The following types of sedation are used in dentistry:
- Minimal inhaled sedation. You breathe in nitrous oxide – also known as “laughing gas” – combined with oxygen through a mask placed over your nose. Chi helps you relax. Your dentist can control how much sedation you receive, and the gas tends to dissipate quickly. This is the only form of sedation that allows you to drive home after the procedure.
- Oral sedatives. Depending on the total dose administered, oral sedation may vary from minimal to moderate. For minimal sedation, you take one pill. Usually, the pill is Halcion, which is in the same family of drugs as Valium, and it is usually taken about an hour before the procedure. The pill will make you drowsy, even though you’re awake. A larger dose may be used to produce moderate sedation. This type of anesthesia is often combined with dental sedation. Some people become groggy from taking a mild sedative to falling asleep during surgery. However, they can often be awakened with a light jerk.
- Moderate sedation IV. You get sedation through a vein, so it works faster. This method allows the dentist to continually adjust the level of sedation.
- Deep sedation and general anesthesia. You’ll be given medicine that makes you almost or completely unconscious – appearing to be asleep – during the surgery. While you are under general anesthesia, you cannot easily wake up until the effects of the anesthetic wear off or the effects of the medicine wear off. Regardless of the type of sedation you receive, you will usually need a local anesthetic – the type of anesthetic where the dentist is working in the mouth – to relieve pain if the procedure causes discomfort.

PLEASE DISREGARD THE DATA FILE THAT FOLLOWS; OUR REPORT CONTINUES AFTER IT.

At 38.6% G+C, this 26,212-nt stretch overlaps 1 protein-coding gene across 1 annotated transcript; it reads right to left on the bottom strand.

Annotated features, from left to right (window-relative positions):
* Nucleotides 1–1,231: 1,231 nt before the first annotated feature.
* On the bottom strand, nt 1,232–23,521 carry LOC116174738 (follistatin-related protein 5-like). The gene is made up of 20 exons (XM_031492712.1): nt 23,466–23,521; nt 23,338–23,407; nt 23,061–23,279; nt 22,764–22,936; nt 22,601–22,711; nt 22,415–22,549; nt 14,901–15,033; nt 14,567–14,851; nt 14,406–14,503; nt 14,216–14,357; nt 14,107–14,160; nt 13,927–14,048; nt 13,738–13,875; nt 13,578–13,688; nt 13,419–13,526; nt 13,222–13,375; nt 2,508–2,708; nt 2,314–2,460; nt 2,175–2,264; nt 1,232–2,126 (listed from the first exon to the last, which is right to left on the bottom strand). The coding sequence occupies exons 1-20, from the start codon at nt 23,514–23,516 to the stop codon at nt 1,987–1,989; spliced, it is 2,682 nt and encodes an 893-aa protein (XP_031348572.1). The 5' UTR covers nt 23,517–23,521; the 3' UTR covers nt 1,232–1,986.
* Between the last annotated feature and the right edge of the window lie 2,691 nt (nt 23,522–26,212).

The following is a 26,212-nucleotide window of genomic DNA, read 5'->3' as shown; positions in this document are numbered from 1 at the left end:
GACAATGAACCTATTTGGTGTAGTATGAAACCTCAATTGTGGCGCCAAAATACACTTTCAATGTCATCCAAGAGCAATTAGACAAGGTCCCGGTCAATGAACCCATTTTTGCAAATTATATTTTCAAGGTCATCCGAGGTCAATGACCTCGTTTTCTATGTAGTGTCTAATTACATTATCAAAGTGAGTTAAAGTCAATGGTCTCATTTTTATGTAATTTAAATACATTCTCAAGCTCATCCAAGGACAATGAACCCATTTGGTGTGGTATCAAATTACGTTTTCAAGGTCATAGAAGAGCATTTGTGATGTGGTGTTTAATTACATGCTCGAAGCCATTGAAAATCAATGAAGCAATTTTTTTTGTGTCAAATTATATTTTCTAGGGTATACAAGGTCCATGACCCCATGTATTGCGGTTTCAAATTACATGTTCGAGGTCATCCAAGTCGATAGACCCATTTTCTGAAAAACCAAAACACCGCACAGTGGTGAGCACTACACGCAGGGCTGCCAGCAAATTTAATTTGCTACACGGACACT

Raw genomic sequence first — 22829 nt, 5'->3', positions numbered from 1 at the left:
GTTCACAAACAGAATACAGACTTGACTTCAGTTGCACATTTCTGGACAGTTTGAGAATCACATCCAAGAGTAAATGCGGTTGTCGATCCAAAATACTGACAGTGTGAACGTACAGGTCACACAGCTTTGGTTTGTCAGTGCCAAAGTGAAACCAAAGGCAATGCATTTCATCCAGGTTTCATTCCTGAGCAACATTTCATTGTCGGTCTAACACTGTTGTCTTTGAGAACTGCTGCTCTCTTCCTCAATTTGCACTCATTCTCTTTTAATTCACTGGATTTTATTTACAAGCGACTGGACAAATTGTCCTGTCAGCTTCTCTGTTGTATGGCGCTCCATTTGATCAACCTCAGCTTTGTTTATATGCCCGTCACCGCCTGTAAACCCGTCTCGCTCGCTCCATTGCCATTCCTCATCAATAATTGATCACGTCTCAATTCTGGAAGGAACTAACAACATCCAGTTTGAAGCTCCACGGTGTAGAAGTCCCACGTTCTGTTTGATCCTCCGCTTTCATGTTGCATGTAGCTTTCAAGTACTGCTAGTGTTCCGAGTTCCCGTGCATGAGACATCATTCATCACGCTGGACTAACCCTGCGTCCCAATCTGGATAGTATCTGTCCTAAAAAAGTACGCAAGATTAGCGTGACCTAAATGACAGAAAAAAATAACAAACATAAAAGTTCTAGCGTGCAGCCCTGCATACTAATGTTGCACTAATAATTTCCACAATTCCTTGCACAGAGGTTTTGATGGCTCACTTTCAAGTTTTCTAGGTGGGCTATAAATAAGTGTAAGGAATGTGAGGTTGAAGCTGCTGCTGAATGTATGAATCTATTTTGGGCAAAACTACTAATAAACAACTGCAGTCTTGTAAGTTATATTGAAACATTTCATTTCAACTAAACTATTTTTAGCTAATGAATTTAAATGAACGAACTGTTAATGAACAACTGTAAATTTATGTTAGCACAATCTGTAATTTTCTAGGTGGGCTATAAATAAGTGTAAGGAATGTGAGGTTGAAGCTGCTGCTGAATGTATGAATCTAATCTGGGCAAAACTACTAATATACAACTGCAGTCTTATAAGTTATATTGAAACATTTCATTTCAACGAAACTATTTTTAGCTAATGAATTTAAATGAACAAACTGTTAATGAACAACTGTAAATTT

Can Any Dentist Perform Sedation?
Most dentists can administer minimal sedation (such as nitrous oxide or pills). An increasing number of dentists can give moderate sedation. However, only a small percentage of dentists who have completed the Commission on Dental Accreditation (CODA) program in deep sedation and general anesthesia can use these more complex techniques. These dentists are typically oral and maxillofacial surgeons and dentist anesthesiologists. Some dentists use a dentist anesthesiologist, who is specially trained to give all levels of sedation and anesthesia to both children and adults.
Each state’s dental board carefully regulates the use of sedation techniques. Many states require dentists to hold permits to perform sedation.
Who can take sedation at the dentist?
Sedatives are more appropriate for people who are really scared or worried that they can’t go to the dentist. Dental sedation may also be suitable for people who have a low pain threshold, cannot sit still in a dentist’s chair, or have very sensitive teeth
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